Buckler’s Hard: Discover maritime history with Literacy and History workshops

Date Posted: 25/01/2017

Buckler’s Hard: Discover maritime history with Literacy and History workshops

The village of Buckler’s Hard has a lot to offer school pupils, from teaching them about naval history to allowing them to explore the natural surroundings, and find out about its World War Two involvement.

Buckler’s Hard is an 18th century shipbuilding village where ships for Admiral Lord Nelson’s Trafalgar fleet were built. The village sits by the Beaulieu River which has an interesting naval past. 

The river played an important role during World War Two and Buckler’s Hard is believed to have been a landing point for smugglers, from the late 18th century. The cottage which is now the chapel of St Mary’s is also thought to have been the centre of smuggling operations and visiting pupils will be able to look through a window in the floor which reveals the cellar below which was used to store smuggled goods. 

The Maritime Museum and the recreated labourers’ and shipwright’s cottages within the village are well suited for History and Literacy visits and reveal the area’s connections with Nelson and details about the people who lived there during the 18th century. Schools can also take a river cruise to put into context the geographical perspective of the village settlement.

What workshops are available for schools?

Buckler’s Hard offers educational programmes which involve viewing recreated cottage interiors of the 1700s and costumed guides who can give role playing tours for school visits to get children interested in maritime history and the building of ships during the 18th century..

A new shipbuilding settlement workshop allows pupils to learn about the development of Buckler’s Hard from a small landing place into a shipbuilding centre. Schools will discover how ships were constructed and also what life was like in the 1700 settlement. This workshop is suitable for Key Stages 1 and 2.

Suitable for Key Stages 1 to 3, the Ships and Seafarers, Houses and Homes workshop involves role play where children play 18th century visitors viewing the place where ships for Nelson’s navy were built. Pupils will learn more about the master shipbuilder Henry Adams and life in the 18th century shipbuilding village.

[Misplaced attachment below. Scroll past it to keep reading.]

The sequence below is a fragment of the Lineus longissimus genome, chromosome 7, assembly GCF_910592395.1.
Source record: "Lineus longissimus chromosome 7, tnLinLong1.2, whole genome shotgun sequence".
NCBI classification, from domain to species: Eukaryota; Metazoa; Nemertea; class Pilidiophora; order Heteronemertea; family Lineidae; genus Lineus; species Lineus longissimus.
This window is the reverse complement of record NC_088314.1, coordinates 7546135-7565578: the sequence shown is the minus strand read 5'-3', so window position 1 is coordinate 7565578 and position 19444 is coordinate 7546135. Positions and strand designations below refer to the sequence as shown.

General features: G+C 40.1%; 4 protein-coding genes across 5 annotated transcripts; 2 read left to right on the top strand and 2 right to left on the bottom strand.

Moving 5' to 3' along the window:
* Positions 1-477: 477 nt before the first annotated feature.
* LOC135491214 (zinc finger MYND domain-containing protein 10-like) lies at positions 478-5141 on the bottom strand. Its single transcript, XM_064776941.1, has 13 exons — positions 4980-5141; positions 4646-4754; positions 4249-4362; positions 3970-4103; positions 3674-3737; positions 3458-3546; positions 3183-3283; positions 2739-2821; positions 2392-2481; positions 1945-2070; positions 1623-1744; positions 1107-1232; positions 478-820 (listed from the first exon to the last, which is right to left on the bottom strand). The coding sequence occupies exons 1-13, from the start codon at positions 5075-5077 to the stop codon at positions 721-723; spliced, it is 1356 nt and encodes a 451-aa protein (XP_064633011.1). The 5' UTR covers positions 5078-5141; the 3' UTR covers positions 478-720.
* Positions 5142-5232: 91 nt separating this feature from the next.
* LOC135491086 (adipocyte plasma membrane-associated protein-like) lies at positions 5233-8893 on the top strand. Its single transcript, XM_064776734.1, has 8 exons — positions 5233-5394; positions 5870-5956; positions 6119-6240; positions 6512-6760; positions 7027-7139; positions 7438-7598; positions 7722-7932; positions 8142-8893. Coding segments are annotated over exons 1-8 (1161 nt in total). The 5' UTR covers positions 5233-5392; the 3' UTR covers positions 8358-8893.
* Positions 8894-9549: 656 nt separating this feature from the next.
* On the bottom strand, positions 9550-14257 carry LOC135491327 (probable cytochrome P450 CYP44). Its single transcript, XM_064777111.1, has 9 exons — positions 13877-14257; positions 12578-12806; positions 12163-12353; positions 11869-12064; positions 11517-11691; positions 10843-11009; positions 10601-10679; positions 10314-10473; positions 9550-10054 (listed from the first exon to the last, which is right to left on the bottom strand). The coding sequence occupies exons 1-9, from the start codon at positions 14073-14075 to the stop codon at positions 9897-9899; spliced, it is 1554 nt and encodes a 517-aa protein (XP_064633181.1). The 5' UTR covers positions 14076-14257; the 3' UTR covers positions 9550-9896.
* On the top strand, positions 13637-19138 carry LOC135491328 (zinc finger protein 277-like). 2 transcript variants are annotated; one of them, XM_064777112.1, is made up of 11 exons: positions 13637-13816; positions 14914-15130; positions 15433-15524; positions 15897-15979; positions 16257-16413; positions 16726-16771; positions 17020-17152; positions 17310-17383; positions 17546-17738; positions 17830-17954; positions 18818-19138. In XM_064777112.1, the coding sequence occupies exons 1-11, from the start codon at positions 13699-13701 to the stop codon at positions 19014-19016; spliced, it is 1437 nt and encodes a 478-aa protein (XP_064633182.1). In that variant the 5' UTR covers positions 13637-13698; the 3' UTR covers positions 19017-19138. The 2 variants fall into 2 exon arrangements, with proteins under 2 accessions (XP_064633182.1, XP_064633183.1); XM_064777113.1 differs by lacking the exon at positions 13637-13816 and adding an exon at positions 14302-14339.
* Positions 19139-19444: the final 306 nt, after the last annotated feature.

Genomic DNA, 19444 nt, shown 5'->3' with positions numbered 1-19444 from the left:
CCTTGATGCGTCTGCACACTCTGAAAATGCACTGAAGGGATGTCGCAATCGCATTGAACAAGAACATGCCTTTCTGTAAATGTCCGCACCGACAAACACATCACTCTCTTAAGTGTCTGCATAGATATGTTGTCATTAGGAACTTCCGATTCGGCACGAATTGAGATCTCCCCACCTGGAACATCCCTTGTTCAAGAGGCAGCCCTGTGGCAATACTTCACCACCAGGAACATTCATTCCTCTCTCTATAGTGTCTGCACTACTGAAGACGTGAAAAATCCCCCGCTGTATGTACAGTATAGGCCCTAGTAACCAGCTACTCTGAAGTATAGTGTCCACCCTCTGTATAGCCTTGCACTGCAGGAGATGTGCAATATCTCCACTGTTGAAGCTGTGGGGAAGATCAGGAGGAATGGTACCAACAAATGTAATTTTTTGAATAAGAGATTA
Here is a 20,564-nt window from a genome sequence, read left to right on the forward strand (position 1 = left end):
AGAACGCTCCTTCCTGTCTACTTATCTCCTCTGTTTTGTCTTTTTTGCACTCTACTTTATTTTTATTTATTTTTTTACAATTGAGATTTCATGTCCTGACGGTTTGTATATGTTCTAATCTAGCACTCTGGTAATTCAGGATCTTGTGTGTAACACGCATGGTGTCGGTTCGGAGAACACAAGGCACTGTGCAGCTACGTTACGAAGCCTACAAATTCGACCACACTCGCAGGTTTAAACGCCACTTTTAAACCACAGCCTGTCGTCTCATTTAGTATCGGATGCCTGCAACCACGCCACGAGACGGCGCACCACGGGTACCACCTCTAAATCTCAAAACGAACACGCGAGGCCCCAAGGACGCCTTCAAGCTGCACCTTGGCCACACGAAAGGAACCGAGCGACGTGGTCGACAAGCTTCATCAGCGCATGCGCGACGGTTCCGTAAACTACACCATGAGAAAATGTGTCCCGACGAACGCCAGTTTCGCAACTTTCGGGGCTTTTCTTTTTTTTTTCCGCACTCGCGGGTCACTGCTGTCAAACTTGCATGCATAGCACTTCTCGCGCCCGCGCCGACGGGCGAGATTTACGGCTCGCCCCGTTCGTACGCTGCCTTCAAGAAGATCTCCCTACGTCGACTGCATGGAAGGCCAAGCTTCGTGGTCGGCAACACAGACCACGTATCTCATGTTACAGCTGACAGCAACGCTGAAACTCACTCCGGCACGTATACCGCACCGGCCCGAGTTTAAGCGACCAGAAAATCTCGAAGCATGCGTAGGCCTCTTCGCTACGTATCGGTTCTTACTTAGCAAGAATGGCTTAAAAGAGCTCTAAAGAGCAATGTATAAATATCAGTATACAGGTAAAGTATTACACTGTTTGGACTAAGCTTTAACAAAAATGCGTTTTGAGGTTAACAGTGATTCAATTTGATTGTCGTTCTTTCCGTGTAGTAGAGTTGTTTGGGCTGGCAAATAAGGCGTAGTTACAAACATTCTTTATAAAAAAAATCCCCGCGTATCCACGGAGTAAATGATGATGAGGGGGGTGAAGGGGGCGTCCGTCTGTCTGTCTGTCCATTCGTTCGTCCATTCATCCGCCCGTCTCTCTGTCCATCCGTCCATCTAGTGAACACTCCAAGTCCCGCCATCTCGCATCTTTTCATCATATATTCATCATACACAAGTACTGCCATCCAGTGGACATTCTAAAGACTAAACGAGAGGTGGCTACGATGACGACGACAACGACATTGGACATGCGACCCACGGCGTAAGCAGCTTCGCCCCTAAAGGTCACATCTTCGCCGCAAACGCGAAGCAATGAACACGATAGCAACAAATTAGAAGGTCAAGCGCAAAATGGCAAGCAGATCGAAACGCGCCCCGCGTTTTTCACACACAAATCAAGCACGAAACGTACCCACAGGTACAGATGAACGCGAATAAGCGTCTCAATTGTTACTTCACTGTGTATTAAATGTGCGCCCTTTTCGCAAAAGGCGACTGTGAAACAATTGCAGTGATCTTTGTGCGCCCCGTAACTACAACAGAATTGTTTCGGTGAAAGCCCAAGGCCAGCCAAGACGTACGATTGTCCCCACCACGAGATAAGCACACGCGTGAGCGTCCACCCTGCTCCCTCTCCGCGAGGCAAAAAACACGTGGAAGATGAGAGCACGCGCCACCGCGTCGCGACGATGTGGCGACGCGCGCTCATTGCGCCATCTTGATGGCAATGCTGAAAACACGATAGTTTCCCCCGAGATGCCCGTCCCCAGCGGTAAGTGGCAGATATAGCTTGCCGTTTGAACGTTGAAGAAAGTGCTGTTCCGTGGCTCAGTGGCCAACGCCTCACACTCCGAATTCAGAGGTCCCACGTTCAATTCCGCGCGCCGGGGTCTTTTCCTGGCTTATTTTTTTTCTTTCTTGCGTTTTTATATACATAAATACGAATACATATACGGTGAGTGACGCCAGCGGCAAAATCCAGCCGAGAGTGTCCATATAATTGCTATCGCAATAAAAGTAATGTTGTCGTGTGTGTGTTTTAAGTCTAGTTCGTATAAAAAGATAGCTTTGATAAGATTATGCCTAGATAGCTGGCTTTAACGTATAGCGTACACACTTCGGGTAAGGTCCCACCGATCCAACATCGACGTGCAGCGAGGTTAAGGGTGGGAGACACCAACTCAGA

The Buckler’s Hard Caching workshop, meanwhile, gets schools using IPads to navigate their way through the village using an interactive map to follow a trail. By working in teams, pupils can get to grips with co-ordinates and codebreaking which tie in with the Maths curriculum. The puzzle app is suitable for Key Stages 1 and 2.

Schools can also walk the Woodland Trail which takes students along the river, discovering the varied species of trees that would have been used to construct ships in the 18th and 19th centuries.

What else does Buckler’s Hard offer schools?

Workshops and programmes are all tailored to incorporate areas of the National Curriculum and multiple subjects can be combined into one visit, with a wide choice of cross-curricular programmes. 

Buckler’s Hard is currently developing STEM programmes to adapt to curriculum changes to focus more on Science, Technology, Engineering and Maths. 

This year, STEAM activities will also be introduced to incorporate elements of Art and Design in to existing programmes.

Schools can get combined tickets to the Maritime Museum and the chapel of St Mary’s when visiting Buckler’s Hard.

Visiting schools can also combine their visits with a trip to Buckler’s Hard’s sister attraction, Beaulieu, also located within the New Forest.

For more information visit www.bucklershard.co.uk/education or www.beaulieu.co.uk/groups.

School Travel Organiser's Guide